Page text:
Philip Weller caricature
Philip and Weller hugging

Welcome to my web site, now under development for more than twenty years.   
-- Philip Weller, November 13, 1941 - February 1, 2021
Dr. Weller, an Eastern Washington University professor of English and Shakespearean scholar for more than 50 years.

Notable Quotes from Much Ado About Nothing

[Click on the quote to find it in the text.]

                            he hath indeed better
bett'red expectation than you must expect of me to
tell you how
— A messenger from the front confirms a report which praises Claudio: the messenger says that Claudio has far surpassed his already better than good expectations—so much so, that Leonato should not expect a mere messenger to know all the details.

                                             How much
better is it to weep at joy than to joy at
— Upon hearing the news that Claudio's uncle wept for joy at his nephew's honors, Leonato comments how much better it is to weep for joy than to take enjoyment from another person's weeping.

he is a very valiant trencherman; he hath an
excellent stomach.
— Beatrice is making fun of the absent Benedick when she calls him a "valiant trencherman" (a hearty eater): to 'have a stomach' meant having courage, so Beatrice calls Benedick a courageous eater instead of a courageous man.

You must not, sir, mistake my niece. There is a
kind of merry war betwixt Signior Benedick and her:
they never meet but there's a skirmish of wit
between them.
— Leonato is assuring the messenger that his niece is not a bad person (as her wit is sharper than any knife); Beatrice is just caught up in a "merry war" of wits with the absent Benedick.

                             he wears his faith but as
the fashion of his hat; it ever changes with the
next block.
— According to Beatrice, Benedick has a new best friend every month because his loyalties change as often as hat fashion, which only require the switching of templates (blocks).

hat blocks

I see, lady, the gentleman is not in your
— In reply to Beatrice's volley of witticisms about Benedick, the Messenger mildly remarks that he sees that Benedick is not in Beatrice's good books (favor).

What, my dear Lady Disdain! are you yet
— Beatrice has just thrown out her first in-person barb at Benedick, and he replies with this sarcastic expression of wonder that she, "Lady Disdain," has not expired from the sheer effort it takes to look down on everyone else.

Shall I never see a bachelor of three-score again?
— Benedick is worried that Claudio is about to "turn husband," and he jestingly asks if he shall ever again see a sixty-year-old bachelor. Benedick's jest has two targets: 1) Claudio, for turning into a sappy groom-to-be, and 2) himself, for imagining that there are others besides himself who want to grow old without ever marrying.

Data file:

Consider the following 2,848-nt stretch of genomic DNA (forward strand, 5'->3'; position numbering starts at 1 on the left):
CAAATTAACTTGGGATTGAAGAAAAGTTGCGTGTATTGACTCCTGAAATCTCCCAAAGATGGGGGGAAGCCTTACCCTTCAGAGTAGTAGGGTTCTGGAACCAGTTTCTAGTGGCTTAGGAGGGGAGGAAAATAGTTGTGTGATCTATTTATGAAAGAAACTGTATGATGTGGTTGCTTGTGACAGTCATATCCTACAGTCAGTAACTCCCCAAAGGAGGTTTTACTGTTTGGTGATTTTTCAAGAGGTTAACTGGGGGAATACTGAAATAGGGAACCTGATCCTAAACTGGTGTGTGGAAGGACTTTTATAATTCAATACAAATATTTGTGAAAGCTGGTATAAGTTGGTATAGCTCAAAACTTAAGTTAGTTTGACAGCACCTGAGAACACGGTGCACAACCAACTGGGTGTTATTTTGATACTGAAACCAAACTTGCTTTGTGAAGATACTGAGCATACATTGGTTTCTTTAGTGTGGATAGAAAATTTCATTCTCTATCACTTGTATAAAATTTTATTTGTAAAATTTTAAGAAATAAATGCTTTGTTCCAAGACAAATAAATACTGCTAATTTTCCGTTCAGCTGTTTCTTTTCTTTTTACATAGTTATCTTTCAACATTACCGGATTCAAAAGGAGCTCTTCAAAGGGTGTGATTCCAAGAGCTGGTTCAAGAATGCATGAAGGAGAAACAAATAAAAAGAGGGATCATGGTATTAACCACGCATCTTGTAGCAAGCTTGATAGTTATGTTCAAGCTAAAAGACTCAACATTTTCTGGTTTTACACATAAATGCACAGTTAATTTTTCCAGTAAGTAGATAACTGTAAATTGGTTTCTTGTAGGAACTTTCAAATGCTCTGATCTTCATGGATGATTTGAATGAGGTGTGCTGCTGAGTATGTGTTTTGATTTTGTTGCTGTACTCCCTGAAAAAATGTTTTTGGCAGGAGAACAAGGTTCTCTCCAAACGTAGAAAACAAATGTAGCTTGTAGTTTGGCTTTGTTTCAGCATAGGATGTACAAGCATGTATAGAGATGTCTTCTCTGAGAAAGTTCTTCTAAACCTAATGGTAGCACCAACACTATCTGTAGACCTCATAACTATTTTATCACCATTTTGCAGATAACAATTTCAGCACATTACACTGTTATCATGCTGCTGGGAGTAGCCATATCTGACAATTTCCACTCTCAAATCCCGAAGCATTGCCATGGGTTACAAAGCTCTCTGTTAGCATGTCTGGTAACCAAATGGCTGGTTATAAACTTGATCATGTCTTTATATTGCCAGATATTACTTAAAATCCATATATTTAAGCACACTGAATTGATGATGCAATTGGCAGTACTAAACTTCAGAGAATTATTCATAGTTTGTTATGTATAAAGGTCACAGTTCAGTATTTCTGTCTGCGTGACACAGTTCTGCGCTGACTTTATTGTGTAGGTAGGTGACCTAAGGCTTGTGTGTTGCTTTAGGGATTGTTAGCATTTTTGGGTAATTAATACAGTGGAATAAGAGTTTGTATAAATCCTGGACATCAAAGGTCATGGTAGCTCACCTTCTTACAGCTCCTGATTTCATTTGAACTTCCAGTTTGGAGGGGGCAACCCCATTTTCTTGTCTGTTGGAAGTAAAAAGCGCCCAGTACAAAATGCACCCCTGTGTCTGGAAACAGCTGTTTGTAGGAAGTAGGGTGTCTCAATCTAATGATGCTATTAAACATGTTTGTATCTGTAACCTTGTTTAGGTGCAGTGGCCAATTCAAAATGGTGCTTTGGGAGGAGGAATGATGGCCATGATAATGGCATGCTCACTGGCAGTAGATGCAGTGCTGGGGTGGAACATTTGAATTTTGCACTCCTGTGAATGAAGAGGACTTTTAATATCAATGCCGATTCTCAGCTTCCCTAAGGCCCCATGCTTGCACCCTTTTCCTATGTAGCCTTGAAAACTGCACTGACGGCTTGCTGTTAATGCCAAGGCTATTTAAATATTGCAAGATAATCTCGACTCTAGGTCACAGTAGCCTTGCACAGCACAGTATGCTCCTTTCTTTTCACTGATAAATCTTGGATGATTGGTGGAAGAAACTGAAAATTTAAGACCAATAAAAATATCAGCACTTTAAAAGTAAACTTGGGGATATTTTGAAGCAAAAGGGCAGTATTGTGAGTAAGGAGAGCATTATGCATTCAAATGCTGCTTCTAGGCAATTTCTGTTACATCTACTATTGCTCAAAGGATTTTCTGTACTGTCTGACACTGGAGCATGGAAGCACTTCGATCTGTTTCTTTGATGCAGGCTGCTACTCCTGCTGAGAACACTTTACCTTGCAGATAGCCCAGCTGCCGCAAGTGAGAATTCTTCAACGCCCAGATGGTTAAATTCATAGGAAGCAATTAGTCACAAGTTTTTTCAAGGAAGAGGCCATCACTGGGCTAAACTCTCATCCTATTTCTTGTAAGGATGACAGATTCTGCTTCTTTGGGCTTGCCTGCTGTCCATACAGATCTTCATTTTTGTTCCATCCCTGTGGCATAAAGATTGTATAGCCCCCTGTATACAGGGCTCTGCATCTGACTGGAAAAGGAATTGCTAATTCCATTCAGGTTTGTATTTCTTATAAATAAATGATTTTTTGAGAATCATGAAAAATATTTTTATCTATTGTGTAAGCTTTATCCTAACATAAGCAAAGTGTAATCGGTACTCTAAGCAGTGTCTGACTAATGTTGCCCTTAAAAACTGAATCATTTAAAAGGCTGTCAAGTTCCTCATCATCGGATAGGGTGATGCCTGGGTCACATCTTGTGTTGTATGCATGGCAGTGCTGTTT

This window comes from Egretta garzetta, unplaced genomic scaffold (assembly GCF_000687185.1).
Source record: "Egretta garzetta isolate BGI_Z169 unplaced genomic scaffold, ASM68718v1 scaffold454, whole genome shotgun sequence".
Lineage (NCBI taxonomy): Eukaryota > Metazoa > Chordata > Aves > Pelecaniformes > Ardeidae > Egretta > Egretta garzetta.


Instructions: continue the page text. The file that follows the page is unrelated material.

Well, as time shall try: 'In time the savage bull
doth bear the yoke'.
— In response to one of Benedick's declarations that he will never fall in love and get married, Don Pedro quotes an adage which states that even the most savage animal can be tamed over time.

'Here you may see Benedick the
married man'.
— Benedick declares that should any of the men present ever witness Benedick himself bearing the yoke of marriage, they should pluck off the savage bull's horns, plant them on Benedick's forehead and make a sign to hang on his chest. That sign should be like one which advertises horses for hire, but it would advertise a wonder to gawk at: Benedick, a married man.

                                            Lord, I could
not endure a husband with a beard on his
face: I had rather lie in the woollen.
— Beatrice has just told Leonato that she prays twice daily to give thanks for the blessing of not having a husband; now she declares that she could not bear a man with a beard, that it would be worse than trying to sleep in the rough, dirty wool newly sheared from sheep.

                                          and away to Saint Peter
for the heavens; he shows me where the bachelors
sit, and there live we as merry as the day is long.
— Responding to the jesting threat that she may lead suffer the fate of old maids and lead apes in hell, Beatrice has declared that that wouldn't happen. Instead, the devil himself would tell her that his domain was no place for virgins and send her to Saint Peter at heaven's gate. Now she is saying that St. Peter would welcome her and direct her to area where all the bachelors (men and women) are "as merry as the day is long."

Not till God make men of some other metal
than earth. Would it not grieve a woman to be
overmastered with a piece of valiant dust? to
make an account of her life to a clod of wayward
— Beatrice's uncle has just told her he hopes she will find a husband and Beatrice replies that she will be interested when God makes man out of something besides earth. Beatrice asks if it would not grieve a woman to be ruled by "a piece of valiant dust," or to give an accounting of her life to a clod of dust.

I have a good eye, uncle; I can see a church
by daylight.